Many people send Anke objects to be assessed, including photographs, newspaper articles and blood tests apparently proving the British royal family to be werewolves. She discards most of it. Opening this box, she sees the two masks and a note: Worn by a long-forgotten cult who worshipped impossibility and contradiction.

She lifts the masks out carefully and sees that the first is male and made from silver. The second is female and made from gold. She thinks them beautiful but also reckons they have the faces of trickster gods from old myth. Over the next few months, Anke works on the plinth, upon which the masks would sit. She researches the indentity of this "cult". Anke has also reached the end of her savings and wonders if the masks will ever be displayed.

In November, the Doctor calls once more but Anke argues against him once more. The Doctor warns her of a Time Fracture. He explains that people are manipulating these time fractures, and that these items are like canaries in a coal mine - proof that something is indeed wrong with time. This has the reverse effect that the Doctor intends. Anke is happy that the Doctor considers her objects to be "proof", hence genuine, and intends to keep them safe from the Doctor.

The Doctor pleas with Anke, stating that separate the items are dangerous enough, but together, they threaten to tear reality, which could allow something unknown to come through. Anke snaps "good" and hangs up once more.

Christmas Day rolls along and Anke is eating her dinner alongside her empty place. She notes that it has been twenty years but does not continue the thought. That night, a huge storm unleashes over the mountain. It is not the thunder that awakens Anke, but the phone call. She sees that the storm has toppled over some of the plinths and runs to the twelfth plinth and is happy to see the photo frame is safe.

When she answers the phone, the voice claims to not be the Doctor, but a curator. He warns there is not much time. He admits to her that he has made many mistakes, and has been arrogant in the past, thinking only he had the answers. He explains that once he had tried to fix a bad time, a dark time, and that the things in her museum are evidence of that.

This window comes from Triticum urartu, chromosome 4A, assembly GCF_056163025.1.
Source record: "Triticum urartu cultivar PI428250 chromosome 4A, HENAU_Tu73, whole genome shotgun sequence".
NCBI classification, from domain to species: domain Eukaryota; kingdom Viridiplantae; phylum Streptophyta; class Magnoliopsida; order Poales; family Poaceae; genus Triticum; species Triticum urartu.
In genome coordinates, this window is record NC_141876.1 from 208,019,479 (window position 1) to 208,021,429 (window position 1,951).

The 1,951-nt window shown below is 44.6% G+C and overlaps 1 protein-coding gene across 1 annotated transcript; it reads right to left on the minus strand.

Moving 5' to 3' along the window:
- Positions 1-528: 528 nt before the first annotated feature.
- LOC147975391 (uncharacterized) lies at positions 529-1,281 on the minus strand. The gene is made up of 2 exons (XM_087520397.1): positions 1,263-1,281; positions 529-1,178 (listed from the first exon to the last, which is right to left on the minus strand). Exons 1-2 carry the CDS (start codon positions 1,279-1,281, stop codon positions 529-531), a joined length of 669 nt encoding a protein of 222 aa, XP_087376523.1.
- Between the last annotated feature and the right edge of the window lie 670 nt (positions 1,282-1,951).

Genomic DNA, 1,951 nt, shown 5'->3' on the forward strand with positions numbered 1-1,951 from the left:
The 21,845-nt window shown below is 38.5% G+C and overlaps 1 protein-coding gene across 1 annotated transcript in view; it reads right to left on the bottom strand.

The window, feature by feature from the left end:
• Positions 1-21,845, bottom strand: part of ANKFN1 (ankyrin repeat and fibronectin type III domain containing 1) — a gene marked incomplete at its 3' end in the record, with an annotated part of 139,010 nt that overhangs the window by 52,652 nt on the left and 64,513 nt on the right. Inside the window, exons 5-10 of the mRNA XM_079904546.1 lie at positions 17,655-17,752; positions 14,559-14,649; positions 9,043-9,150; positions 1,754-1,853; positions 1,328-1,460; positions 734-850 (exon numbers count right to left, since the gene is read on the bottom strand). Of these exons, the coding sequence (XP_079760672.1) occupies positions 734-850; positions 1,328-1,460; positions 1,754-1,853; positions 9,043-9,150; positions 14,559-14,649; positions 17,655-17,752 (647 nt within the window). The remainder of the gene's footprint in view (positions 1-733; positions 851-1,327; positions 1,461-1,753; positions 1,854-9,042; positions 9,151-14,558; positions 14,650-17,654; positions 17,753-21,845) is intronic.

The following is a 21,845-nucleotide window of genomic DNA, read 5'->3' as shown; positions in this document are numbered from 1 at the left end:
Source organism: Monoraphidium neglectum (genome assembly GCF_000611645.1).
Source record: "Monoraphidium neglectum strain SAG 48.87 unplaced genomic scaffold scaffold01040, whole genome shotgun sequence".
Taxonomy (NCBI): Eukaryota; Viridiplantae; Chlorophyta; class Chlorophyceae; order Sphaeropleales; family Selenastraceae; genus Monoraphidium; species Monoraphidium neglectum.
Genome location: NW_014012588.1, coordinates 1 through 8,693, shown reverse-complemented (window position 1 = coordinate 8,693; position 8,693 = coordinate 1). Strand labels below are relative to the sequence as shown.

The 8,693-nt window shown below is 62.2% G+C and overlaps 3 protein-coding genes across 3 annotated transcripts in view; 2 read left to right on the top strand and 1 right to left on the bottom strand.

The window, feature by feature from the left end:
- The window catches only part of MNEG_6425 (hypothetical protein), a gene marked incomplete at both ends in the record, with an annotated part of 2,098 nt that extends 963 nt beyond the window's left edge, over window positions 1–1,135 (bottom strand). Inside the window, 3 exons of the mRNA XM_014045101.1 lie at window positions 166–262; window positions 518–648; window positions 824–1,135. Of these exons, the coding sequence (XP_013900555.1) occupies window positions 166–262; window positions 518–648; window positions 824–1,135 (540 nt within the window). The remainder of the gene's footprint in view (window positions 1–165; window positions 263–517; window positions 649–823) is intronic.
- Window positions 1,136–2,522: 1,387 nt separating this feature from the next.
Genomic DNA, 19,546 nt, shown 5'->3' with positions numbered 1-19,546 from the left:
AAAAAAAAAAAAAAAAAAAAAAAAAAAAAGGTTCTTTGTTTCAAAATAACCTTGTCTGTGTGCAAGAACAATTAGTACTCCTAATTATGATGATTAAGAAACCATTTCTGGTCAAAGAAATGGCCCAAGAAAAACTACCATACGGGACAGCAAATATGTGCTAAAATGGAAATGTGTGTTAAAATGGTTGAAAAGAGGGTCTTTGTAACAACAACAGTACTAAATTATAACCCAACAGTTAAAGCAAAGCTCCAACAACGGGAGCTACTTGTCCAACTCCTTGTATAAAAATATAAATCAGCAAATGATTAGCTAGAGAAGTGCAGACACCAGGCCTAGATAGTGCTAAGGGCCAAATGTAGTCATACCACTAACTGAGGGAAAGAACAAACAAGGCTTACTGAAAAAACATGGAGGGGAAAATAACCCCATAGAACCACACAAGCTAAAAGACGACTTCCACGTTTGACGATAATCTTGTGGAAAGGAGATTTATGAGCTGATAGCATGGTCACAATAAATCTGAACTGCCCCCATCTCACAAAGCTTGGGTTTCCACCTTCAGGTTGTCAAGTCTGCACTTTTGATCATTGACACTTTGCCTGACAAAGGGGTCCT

Anke doesn't understand, thinking back twenty years to the man who ran out of the door and completely vanished. Since then, she had been unsure as to what the truth was. The curator explains that he doesn't understand all of it either. He is now worried that by changing things, he has let something else through. Anke explains that that is her reasoning for keeping the objects. She assumed that by collecting and keeping the items safe, that he might come back too.

Upon the next lightning crack, her gaze is drawn behind her where she notes the two masks are not on their plinth. They have also not fallen, but hang instead in the air, unsupported by wires. They are being worn by people that she could not see, and Anke is terrified.

The voice from the telephone calls her name. "Anke," asks the curator as the two masks turn towards her, smiling cruelly, "do you know what a paradox is?"

Characters[edit | edit source]

References[edit | edit source]

Notes[edit | edit source]

  • The story was also included as the final story of the e-book edition of The Wintertime Paradox, despite taking place before the events of the first story.
  • In the real world, Verbier is in Switzerland; however, there is no confirmation of this in the story.
  • The version of Canaries printed in The Wintertime Paradox has the Daleks directly interrupting the Eleventh Doctor's phone call with the word, "+ + EXTERMINATE + +".

Continuity[edit | edit source]

External links[edit | edit source]

References[edit | edit source]